As you may have guessed, I have lots of friends who are veterinarians.  Some I met years ago in graduate school, some I met when I worked for the San Diego Zoological Society, and others I've met through my work as an animal behaviorist, helping pet owners. There was even a time when I thought I might be headed to vet school myself before I immersed myself in all things animal learning and behavior. I admire veterinarians; to me, they are like pediatricians.  They work with beings who aren't verbal, trying to ferret out what's wrong, what needs fixing, etc.  This isn't easy, particularly when your being of choice to work with can bite, scratch, kick, or otherwise maim you!  This is why I'm always dismayed when one of my veterinarian friends doubts the value of what they do or the care that they provide.

According to the AVMA, one in six veterinarians has contemplated suicide and 10% of veterinarians experience psychological distress, and 30% of veterinarians indicated that they've experienced bouts of depression. During the pandemic, pet owners couldn't be there for their pets' appointments, and that was stressful not just for the pets and their owners, but for their veterinarians and staff as well.  While some of our pets are indeed better behaved when we aren't there, most are fearful and unduly stressed when in unfamiliar surroundings like a veterinary hospital.  Vets and their staff were working long hours trying to care for our pets, while also dealing with enhanced risk from frightened pets, staff shortages, etc.  Add to it their own fears regarding the pandemic and its effects on their families and it's a wonder those depression statistics weren't higher between 2020 and now.  

I had a conversation with one of my vet friends this week who was troubled by the verbal abuse she and her staff have routinely received over the last couple of years.  Pet owners who are upset about not being able to be present for exams, mad about the costs incurred with procedures and products, and even infuriated when services could not be provided to their pets because it wasn't safe for staff to do so.  While I understand the frustration many pet owners feel about not being able to be there for their pets early on in the pandemic, most vets are allowing pet owners to be present now.  And with regard to the cost of veterinary medicine:  veterinarians are dealing with increased costs themselves from pharmaceutical companies and those that provide medical equipment and instruments to veterinary practices.  In order for a veterinarian to provide the best service and care, they must have access to the latest technology and products.  Everything has gone up in price from vaccines to anesthesia to surgical care.  While insurance companies defray some of the those costs in human medicine, most pet owners don't have pet insurance. Some of you may argue with me on this point, but I truly do not believe your veterinarian is "price gouging" you.  They are trying to make a living, pay their staff, and provide the best care they can to your pets.  Frankly, I don't want my veterinarian cutting corners with my pets; I want them to receive the best care.  They can't tell me what's wrong and I need to have confidence that my veterinarian can determine the problem and guide me in fixing it.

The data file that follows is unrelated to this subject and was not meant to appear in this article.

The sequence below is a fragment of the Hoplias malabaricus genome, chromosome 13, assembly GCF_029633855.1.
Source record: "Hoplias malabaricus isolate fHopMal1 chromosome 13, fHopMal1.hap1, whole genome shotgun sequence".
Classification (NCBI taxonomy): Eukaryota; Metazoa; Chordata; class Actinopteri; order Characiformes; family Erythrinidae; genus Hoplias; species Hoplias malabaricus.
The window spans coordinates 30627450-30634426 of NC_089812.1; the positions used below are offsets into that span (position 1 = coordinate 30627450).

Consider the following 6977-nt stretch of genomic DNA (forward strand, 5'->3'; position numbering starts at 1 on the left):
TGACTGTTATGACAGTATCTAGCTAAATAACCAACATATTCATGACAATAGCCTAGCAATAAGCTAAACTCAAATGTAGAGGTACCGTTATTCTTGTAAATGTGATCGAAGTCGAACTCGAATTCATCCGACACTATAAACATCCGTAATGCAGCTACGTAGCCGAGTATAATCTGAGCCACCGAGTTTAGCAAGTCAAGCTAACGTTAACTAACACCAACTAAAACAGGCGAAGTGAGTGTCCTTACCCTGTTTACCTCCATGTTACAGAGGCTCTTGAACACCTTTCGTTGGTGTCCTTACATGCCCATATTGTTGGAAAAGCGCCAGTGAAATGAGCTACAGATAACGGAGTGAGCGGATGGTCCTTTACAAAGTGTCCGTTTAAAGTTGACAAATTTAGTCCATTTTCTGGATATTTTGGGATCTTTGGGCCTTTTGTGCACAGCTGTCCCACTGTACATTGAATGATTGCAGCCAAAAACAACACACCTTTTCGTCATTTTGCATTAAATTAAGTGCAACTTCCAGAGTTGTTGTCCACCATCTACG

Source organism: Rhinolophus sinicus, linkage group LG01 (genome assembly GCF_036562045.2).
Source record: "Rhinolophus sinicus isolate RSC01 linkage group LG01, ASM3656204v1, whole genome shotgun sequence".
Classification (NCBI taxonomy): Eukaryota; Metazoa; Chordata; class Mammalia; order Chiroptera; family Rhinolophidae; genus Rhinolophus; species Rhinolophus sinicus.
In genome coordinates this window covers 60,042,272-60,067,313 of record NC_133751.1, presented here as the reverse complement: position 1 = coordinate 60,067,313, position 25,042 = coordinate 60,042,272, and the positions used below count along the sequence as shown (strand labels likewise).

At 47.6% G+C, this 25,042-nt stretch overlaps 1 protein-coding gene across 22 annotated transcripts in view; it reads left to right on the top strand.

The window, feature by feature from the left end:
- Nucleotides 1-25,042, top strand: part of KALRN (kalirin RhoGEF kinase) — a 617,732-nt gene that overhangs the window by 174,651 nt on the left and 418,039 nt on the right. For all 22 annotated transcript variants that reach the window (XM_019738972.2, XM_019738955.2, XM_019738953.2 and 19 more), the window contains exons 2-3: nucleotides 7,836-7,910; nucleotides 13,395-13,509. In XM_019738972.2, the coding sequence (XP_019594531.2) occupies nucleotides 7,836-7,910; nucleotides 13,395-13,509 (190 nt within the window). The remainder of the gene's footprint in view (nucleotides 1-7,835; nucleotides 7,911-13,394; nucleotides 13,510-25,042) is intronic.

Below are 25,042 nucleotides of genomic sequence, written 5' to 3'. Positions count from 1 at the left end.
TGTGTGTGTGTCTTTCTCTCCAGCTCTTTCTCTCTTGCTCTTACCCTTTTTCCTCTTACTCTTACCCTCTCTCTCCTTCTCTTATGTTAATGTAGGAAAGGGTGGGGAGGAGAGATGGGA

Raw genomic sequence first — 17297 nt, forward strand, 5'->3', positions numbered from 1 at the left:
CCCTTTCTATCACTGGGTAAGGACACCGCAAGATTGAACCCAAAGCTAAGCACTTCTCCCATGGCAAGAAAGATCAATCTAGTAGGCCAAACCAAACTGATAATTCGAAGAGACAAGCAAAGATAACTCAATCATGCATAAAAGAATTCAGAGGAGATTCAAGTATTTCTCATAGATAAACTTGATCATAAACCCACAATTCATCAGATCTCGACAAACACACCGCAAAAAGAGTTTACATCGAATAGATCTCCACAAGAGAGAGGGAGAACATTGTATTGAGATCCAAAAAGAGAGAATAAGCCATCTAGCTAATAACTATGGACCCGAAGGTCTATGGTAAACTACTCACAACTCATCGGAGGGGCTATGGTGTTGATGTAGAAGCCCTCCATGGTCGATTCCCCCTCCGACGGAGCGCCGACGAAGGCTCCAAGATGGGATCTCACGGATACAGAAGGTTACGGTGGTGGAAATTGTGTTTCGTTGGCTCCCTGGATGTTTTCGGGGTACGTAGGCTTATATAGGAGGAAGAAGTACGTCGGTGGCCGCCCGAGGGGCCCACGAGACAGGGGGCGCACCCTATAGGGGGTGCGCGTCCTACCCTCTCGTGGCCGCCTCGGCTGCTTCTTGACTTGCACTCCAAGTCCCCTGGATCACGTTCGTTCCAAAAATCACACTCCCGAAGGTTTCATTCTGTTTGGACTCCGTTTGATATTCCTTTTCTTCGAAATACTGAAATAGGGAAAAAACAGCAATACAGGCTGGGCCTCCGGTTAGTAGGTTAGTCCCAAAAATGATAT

Yes, veterinarians make mistakes.  We all do.  Even human physicians make errors.  Yelling at your veterinarian, calling them names, etc. isn't helpful.  Honestly, knowing that pet owners I've worked with behaved this way in their vet's office is really disturbing.  That kind of behavior has left my soft-spoken, ultra-compassionate veterinarian friend trying to decide if she should leave the veterinary profession. I'll tell you right now, the veterinary profession would be losing a wonderful doctor and pet owners would be losing someone who truly cares about the bodies AND minds of the pets in her care.  Over the years, we've talked at length about how to make pets less fearful when they visit her practice; how to train her staff to better read canine body language; and how to teach pet owners the basics of dog and cat behavior so that they can help their pets lead better lives.  

If you've come this far, you may be wondering why I'm even bringing this up, given that I'm not a veterinarian.  Well, I work with them every single day on behalf of my clients and their pets.  Hearing their stories about what's going on behind closed doors in their practices is concerning to me.  Your veterinarians and I really want to help you and your pets.  We work together to provide the best care to their bodies and their minds.  I respect the veterinary profession and I'm grateful that the veterinarians I work with respect what I do as well. Let's try to remember that the health and well-being of our pets is what we all want to see and is of paramount importance. 

As always, if you have questions about your pet's behavior, you know where to find me.

The look on this dog's face says it all.